# The Imperial British East Africa Company (IBEAC) was the administrator of British East Africa, which was the forerunner of the East Africa Protectorate, later Kenya. The IBEAC was a commercial association founded to develop African trade in the areas controlled by the British colonial power. Created after the Berlin Treaty of 1885, it was led by William Mackinnon and built upon his company's trading activities in the region, with the encouragement of the British government through the granting of an imperial charter - although it remained unclear what this actually meant. It granted immunity of prosecution to British subjects whilst allowing them the right to raise taxes, impose custom duties, administer justice, make treaties and otherwise act as the government of the area. Mombasa and its harbour were central to its operations, with an administrative office about 50 miles (80 km) south in Shimoni. The company was incorporated in London on 18 April 1888, and granted a royal charter by Queen Victoria on 6 September 1888. The IBEAC oversaw an area of about 246,800 square miles (639,000 km2) along the eastern coast of Africa, its centre being at about 39° East longitude and 0° latitude, and from 1890 also administered Uganda. The administration of British East Africa was transferred to the Foreign Office on 1 July 1895, and in 1896 so was control of Uganda.

The Royal Niger Company was a mercantile company chartered by the British government in the nineteenth century. It was formed in 1879 as the United African Company and renamed to National African Company in 1881 and to Royal Niger Company in 1886. The company existed for a comparatively short time (1879–1900) but was instrumental in the formation of Colonial Nigeria, as it enabled the British Empire to establish control over the lower Niger against the German competition led by Bismarck during the 1890s. In 1900, the company-controlled territories became the Southern Nigeria Protectorate, which was in turn united with the Northern Nigeria Protectorate to form the Colony and Protectorate of Nigeria in 1914 (which eventually gained independence within the same borders as the Federal Republic of Nigeria in 1960).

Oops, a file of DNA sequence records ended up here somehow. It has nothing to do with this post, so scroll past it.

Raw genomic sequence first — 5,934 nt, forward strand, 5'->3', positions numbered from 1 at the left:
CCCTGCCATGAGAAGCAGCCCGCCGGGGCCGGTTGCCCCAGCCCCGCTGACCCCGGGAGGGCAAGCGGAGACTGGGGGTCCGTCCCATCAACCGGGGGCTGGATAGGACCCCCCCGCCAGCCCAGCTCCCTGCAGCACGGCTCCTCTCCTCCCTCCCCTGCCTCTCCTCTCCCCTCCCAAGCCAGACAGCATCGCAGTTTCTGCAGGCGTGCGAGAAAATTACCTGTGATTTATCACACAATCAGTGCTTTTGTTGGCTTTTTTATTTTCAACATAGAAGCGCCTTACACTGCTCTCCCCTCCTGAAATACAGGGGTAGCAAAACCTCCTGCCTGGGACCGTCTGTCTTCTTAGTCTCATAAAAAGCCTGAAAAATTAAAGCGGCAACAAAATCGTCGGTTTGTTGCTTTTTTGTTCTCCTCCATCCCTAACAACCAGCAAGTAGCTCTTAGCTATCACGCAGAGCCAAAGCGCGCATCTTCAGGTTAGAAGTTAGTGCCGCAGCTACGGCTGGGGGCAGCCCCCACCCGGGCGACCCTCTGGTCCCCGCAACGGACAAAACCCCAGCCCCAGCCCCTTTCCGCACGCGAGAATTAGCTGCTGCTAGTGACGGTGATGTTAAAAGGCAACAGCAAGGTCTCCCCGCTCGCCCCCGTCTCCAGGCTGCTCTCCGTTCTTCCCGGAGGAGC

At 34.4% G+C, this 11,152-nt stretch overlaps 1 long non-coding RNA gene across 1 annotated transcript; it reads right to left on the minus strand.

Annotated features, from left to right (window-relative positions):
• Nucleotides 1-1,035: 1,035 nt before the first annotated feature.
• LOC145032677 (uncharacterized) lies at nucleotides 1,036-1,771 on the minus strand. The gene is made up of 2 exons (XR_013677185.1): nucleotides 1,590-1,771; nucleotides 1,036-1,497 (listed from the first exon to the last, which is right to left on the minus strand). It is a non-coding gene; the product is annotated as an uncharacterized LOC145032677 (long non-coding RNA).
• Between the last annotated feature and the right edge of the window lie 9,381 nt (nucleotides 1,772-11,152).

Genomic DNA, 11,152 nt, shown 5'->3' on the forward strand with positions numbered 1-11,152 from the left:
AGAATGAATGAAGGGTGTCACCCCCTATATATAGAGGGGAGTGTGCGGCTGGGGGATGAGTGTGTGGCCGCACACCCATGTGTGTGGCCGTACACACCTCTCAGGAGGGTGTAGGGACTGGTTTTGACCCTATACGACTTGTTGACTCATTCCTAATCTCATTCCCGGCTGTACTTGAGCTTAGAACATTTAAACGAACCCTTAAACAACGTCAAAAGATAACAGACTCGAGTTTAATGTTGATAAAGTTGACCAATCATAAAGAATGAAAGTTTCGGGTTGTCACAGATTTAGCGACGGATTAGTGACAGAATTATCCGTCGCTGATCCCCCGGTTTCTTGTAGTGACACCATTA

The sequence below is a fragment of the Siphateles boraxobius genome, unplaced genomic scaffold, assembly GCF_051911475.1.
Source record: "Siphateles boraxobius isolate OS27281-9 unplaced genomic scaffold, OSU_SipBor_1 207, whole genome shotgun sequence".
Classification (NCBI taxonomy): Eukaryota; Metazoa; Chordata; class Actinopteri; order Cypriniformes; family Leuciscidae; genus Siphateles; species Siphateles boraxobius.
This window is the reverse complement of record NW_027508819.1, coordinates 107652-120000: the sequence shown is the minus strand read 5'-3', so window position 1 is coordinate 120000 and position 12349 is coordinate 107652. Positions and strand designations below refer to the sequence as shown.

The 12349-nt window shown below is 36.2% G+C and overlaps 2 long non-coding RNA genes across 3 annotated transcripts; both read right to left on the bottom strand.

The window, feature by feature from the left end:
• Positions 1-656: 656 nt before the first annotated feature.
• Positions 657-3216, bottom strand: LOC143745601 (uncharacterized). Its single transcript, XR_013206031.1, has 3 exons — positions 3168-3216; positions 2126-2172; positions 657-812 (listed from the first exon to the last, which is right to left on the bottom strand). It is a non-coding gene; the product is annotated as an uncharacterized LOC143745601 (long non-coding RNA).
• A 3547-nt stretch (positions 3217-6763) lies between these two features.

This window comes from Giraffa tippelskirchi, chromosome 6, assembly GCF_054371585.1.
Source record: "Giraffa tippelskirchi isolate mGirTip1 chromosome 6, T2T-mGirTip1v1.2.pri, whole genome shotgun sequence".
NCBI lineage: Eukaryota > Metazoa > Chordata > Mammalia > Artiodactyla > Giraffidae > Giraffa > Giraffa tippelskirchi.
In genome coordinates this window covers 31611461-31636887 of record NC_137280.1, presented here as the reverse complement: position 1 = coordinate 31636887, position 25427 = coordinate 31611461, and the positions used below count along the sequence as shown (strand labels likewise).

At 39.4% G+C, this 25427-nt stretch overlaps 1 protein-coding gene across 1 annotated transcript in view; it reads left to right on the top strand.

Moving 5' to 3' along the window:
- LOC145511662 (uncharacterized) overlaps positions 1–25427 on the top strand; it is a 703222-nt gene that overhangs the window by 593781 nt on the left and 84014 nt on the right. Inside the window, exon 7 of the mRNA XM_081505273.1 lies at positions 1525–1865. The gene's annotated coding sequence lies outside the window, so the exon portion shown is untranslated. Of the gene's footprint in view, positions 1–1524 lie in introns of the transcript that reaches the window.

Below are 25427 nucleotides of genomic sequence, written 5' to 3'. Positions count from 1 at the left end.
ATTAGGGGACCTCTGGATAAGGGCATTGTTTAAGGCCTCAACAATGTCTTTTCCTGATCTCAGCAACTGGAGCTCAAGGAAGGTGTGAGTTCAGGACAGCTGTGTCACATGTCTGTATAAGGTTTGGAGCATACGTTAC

The North Borneo Chartered Company or British North Borneo Company was a chartered company assigned to administer North Borneo (today's Sabah in Malaysia) in August 1881. The company also administered the island of Labuan for a temporary period in 1890 before it became part of the Straits Settlements. North Borneo became a protectorate of the British Empire with internal affairs administered by the company until 1946 when it became the Crown Colony of British North Borneo. The main motto was Pergo et Perago (Latin), which means "I undertake and I achieve". The first chairman of the company was Alfred Dent. In 1882, the North Borneo Chartered Company established a settlement on Pulau Gaya, one year after the Chartered Company was given the mandate to rule Sabah. However, in 1897, this settlement was burnt to the ground during the raid led by Mat Salleh, a Sabah tribal Chief and it was never re-established. This company is also known as 'Syarikat Borneo Utara British' and was criticised by the locals for the taxes it collected. Establishing law and order as well as recruiting Sikh policeman from North India was one of the early roles the NBCC initiated, as well as expanding trade, a system of government, courts to enforce laws and punishment and building both a railway line from Jesselton to Tenom and encouraging the harvesting and barter trade of both local agriculture produce and crops, as well as establishment of plantations.

  • Binding Condition: New (Re-bound)
  • Overall Condition: Very Good
  • Size: 12 x 18,5 cm
  • Sold By: The Antiquarian Book
  • Contact Person: Mariana Deric
  • Country: Romania
  • Email: [email protected]
  • Telephone: 0727375356
  • Preferred Payment Methods: Paypal; Credit card; Bank/Wire Transfer
  • Trade Associations: AA Approved